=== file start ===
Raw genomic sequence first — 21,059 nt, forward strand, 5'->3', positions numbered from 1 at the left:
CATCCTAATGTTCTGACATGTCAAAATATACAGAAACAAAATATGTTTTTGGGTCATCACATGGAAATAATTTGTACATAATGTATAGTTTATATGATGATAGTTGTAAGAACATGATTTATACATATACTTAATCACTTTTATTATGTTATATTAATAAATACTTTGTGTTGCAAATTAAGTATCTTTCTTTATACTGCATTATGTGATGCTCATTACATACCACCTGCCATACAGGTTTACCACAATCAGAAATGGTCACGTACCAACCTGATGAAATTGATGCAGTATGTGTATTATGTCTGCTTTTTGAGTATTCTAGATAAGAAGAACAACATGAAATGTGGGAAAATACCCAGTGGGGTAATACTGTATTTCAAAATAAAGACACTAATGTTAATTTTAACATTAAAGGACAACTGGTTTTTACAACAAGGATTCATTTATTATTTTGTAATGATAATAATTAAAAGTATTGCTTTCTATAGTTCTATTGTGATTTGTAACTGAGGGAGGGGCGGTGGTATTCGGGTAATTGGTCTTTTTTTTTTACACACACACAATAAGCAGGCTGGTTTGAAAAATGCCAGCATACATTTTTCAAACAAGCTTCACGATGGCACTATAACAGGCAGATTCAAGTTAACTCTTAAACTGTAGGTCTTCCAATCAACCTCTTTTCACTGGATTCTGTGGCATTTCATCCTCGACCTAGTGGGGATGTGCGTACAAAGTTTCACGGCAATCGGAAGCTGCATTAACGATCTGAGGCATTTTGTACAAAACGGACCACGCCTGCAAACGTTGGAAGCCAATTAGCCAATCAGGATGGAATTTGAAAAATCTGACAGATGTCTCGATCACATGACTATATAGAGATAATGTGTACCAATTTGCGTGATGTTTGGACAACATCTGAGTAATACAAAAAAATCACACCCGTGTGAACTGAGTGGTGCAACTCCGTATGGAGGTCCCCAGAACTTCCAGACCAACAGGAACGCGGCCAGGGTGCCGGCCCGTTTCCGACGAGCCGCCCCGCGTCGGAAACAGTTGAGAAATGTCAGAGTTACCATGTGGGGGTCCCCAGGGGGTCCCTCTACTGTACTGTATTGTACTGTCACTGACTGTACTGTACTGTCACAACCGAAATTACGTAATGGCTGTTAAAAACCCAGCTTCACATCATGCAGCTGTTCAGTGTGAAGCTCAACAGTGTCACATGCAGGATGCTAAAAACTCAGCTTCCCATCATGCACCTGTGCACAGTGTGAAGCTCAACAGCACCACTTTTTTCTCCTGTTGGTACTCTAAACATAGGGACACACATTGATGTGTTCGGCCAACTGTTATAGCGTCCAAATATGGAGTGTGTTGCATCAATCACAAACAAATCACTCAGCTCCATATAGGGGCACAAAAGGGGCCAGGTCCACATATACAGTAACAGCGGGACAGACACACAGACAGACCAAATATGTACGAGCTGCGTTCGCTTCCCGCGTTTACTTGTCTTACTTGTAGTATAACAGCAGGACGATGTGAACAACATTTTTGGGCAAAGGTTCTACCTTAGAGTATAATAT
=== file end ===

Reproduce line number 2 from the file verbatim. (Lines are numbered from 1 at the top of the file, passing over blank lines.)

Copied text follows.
CATCCTAATGTTCTGACATGTCAAAATATACAGAAACAAAATATGTTTTTGGGTCATCACATGGAAATAATTTGTACATAATGTATAGTTTATATGATGATAGTTGTAAGAACATGATTTATACATATACTTAATCACTTTTATTATGTTATATTAATAAATACTTTGTGTTGCAAATTAAGTATCTTTCTTTATACTGCATTATGTGATGCTCATTACATACCACCTGCCATACAGGTTTACCACAATCAGAAATGGTCACGTACCAACCTGATGAAATTGATGCAGTATGTGTATTATGTCTGCTTTTTGAGTATTCTAGATAAGAAGAACAACATGAAATGTGGGAAAATACCCAGTGGGGTAATACTGTATTTCAAAATAAAGACACTAATGTTAATTTTAACATTAAAGGACAACTGGTTTTTACAACAAGGATTCATTTATTATTTTGTAATGATAATAATTAAAAGTATTGCTTTCTATAGTTCTATTGTGATTTGTAACTGAGGGAGGGGCGGTGGTATTCGGGTAATTGGTCTTTTTTTTTTACACACACACAATAAGCAGGCTGGTTTGAAAAATGCCAGCATACATTTTTCAAACAAGCTTCACGATGGCACTATAACAGGCAGATTCAAGTTAACTCTTAAACTGTAGGTCTTCCAATCAACCTCTTTTCACTGGATTCTGTGGCATTTCATCCTCGACCTAGTGGGGATGTGCGTACAAAGTTTCACGGCAATCGGAAGCTGCATTAACGATCTGAGGCATTTTGTACAAAACGGACCACGCCTGCAAACGTTGGAAGCCAATTAGCCAATCAGGATGGAATTTGAAAAATCTGACAGATGTCTCGATCACATGACTATATAGAGATAATGTGTACCAATTTGCGTGATGTTTGGACAACATCTGAGTAATACAAAAAAATCACACCCGTGTGAACTGAGTGGTGCAACTCCGTATGGAGGTCCCCAGAACTTCCAGACCAACAGGAACGCGGCCAGGGTGCCGGCCCGTTTCCGACGAGCCGCCCCGCGTCGGAAACAGTTGAGAAATGTCAGAGTTACCATGTGGGGGTCCCCAGGGGGTCCCTCTACTGTACTGTATTGTACTGTCACTGACTGTACTGTACTGTCACAACCGAAATTACGTAATGGCTGTTAAAAACCCAGCTTCACATCATGCAGCTGTTCAGTGTGAAGCTCAACAGTGTCACATGCAGGATGCTAAAAACTCAGCTTCCCATCATGCACCTGTGCACAGTGTGAAGCTCAACAGCACCACTTTTTTCTCCTGTTGGTACTCTAAACATAGGGACACACATTGATGTGTTCGGCCAACTGTTATAGCGTCCAAATATGGAGTGTGTTGCATCAATCACAAACAAATCACTCAGCTCCATATAGGGGCACAAAAGGGGCCAGGTCCACATATACAGTAACAGCGGGACAGACACACAGACAGACCAAATATGTACGAGCTGCGTTCGCTTCCCGCGTTTACTTGTCTTACTTGTAGTATAACAGCAGGACGATGTGAACAACATTTTTGGGCAAAGGTTCTACCTTAGAGTATAATAT